M = ∫ρ dV = 2πh∫ρr dr = 2πh∫1600r-18000r2 (Hey, I was using 900/5 instead of 900/0.05 above. Well that was stupid and explains a lot.)
    M = 400πh∫R08r-90r2 = 1.1
    ?

    And was I=MR2 the right equation for MoI?
     
  11. Nov 26, 2011 #10

    gneill

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    It's even simpler than that. If the shell is very thin (as in "dr" thin), then a differential approximation for the volume of the shell is the surface area at radius r multiplied by dr. It's as though you've taken a rectangular sheet of paper of thickness dr and formed a cylinder out of it. The surface area is just [itex] 2 \pi r h[/itex], so the mass element is [itex] 2 \pi h r \rho(r) dr[/itex].
    Yes, the moment of inertia of a thin-walled cylinder is MR2.
     
    Last edited: Nov 26, 2011
  12. Nov 26, 2011 #11
    Ok, taking M=1.1, I=0.5MR2 as correct, would I be correct in stating these equations for the later parts of the question (plugging in numbers of course):

    VCM:
    a=F/M
    V2=U2+2aS=0+2SF/M
    VCM=SQRT(2SF/M)

    Angular Velocity about CM:
    ω=VCM/R

    Kinetic Energy and Work Done:
    K=0.5MVCM2 + 0.5ICMω2
    W=FS
     
  13. Nov 26, 2011 #12

    gneill

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    Remember that you have to integrate the dm's with the density function to sum up the contributions of all the nested cylinders from radius 0 through R. The final expression for the moment of inertia will be a bit more complicated than that of a single cylindrical shell!
    I think you'll have to work out how long it takes the string to unwind from the cylinder, which tells you how long the force is applied, before you can determine the other quantities. It will require calculating the angular distance that the cylinder turns w.r.t. time (so [itex] \alpha,~ \omega,~ \text{and}~\theta [/itex]).
     
  14. Nov 26, 2011 #13
    From what I can find, 1/2MR2 (noting the 1/2) is the equation for moment of inertia of a solid cylinder - since I already have the mass and its symmetrical with its density, won't that work?

    Wouldn't that end up with the same answer for VCM except using a different equation (V=U+at or similar)? Its a constant force, and if I'm remembering right the linear acceleration ends up the same regardless of where the force is applied, its just angular acceleration that changes, and for the rest since we have distance and acceleration time is implicit.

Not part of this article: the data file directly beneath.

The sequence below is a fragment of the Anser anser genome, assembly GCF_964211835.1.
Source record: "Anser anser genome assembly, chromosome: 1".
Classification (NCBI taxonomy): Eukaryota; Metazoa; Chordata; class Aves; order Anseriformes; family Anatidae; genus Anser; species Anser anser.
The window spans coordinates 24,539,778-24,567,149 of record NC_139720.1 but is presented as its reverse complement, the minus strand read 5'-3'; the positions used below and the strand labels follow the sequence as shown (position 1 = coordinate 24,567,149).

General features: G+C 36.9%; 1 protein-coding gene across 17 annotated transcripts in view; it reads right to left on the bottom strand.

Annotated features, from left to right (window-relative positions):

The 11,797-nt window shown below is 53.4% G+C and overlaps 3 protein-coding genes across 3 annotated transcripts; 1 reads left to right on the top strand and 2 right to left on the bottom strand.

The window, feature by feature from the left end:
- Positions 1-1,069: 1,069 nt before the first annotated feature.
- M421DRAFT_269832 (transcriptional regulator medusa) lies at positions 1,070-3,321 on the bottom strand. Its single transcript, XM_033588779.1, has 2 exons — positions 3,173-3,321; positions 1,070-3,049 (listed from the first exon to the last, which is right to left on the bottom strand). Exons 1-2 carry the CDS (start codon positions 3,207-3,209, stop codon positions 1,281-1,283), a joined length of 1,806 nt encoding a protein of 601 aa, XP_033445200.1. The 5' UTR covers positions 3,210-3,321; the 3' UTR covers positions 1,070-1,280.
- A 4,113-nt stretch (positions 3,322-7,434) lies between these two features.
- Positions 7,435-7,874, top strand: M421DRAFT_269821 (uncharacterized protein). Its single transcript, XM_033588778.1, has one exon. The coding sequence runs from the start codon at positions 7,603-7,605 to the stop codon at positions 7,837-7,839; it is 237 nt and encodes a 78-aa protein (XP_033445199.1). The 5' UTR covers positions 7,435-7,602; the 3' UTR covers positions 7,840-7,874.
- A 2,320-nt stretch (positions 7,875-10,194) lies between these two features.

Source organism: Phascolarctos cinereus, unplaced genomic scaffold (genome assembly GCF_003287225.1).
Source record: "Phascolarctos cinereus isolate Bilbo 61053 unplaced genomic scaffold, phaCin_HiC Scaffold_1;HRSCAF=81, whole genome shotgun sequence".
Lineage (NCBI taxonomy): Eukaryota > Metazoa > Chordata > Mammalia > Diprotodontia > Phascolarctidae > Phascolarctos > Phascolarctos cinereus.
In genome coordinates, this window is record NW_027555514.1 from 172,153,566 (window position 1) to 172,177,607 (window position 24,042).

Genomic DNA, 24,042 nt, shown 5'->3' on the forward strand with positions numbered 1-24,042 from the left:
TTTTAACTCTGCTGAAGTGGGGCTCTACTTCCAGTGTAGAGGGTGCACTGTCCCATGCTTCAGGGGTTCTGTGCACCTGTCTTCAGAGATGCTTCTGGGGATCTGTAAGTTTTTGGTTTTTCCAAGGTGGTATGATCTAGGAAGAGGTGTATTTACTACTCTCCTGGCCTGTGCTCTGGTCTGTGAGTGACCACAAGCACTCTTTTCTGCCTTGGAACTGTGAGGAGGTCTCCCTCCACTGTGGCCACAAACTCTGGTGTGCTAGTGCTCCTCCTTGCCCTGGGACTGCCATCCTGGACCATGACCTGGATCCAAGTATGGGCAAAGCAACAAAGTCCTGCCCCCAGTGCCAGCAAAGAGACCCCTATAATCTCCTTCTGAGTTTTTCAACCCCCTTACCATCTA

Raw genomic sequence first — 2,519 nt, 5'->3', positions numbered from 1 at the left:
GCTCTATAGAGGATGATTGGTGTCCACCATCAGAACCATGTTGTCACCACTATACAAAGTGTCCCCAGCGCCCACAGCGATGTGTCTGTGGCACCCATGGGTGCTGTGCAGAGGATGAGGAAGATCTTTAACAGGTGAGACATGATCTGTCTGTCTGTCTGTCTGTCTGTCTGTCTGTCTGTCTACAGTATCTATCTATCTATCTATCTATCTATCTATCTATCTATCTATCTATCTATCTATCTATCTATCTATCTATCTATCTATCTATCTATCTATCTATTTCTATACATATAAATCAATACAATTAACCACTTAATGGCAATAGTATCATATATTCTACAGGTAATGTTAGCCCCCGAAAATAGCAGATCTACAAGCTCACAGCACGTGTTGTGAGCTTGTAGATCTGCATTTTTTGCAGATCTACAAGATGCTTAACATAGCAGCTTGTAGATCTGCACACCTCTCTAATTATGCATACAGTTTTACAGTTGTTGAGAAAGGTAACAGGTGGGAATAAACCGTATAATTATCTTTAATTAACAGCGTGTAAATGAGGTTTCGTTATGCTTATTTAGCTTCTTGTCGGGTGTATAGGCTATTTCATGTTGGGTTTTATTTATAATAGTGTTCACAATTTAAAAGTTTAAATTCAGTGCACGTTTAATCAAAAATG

You're probably right, I'd just like to know why rather than accepting it and finding out nothing.
     
    Last edited: Nov 26, 2011
  15. Nov 26, 2011 #14

    gneill

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    You have to keep in mind that the moment of inertia depends upon the distribution of the mass as well as its total. If the cylinder were of uniform density it would be okay.

    I'm thinking that the time that the force is applied depends upon the moment of inertia of the cylinder, since that will determine how long it takes for the string to unwind. The cylinder may move (linearly) many times the string's length before it detaches.

    Also, since the surface is frictionless, the rate of rotation of the cylinder won't be related to the linear velocity (except via the mass versus moment of inertia). In fact, the problem doesn't specify if the cylinder is lying down or standing upright on its end!
     
  16. Nov 26, 2011 #15
    I'd have thought that, so long as you calculate MoI around the edge and not halfway through, the distribution of mass would be fairly irrelevant so long as it is symmetrical? Hm, probably just a conceptual difficulty on my end.

    From the context, standing upright can be assumed.

    I'll work on it tomorrow (midnight does not do my maths any good) - thanks for all your help. Not entirely sure how to work out the time but I guess I'll have to find something...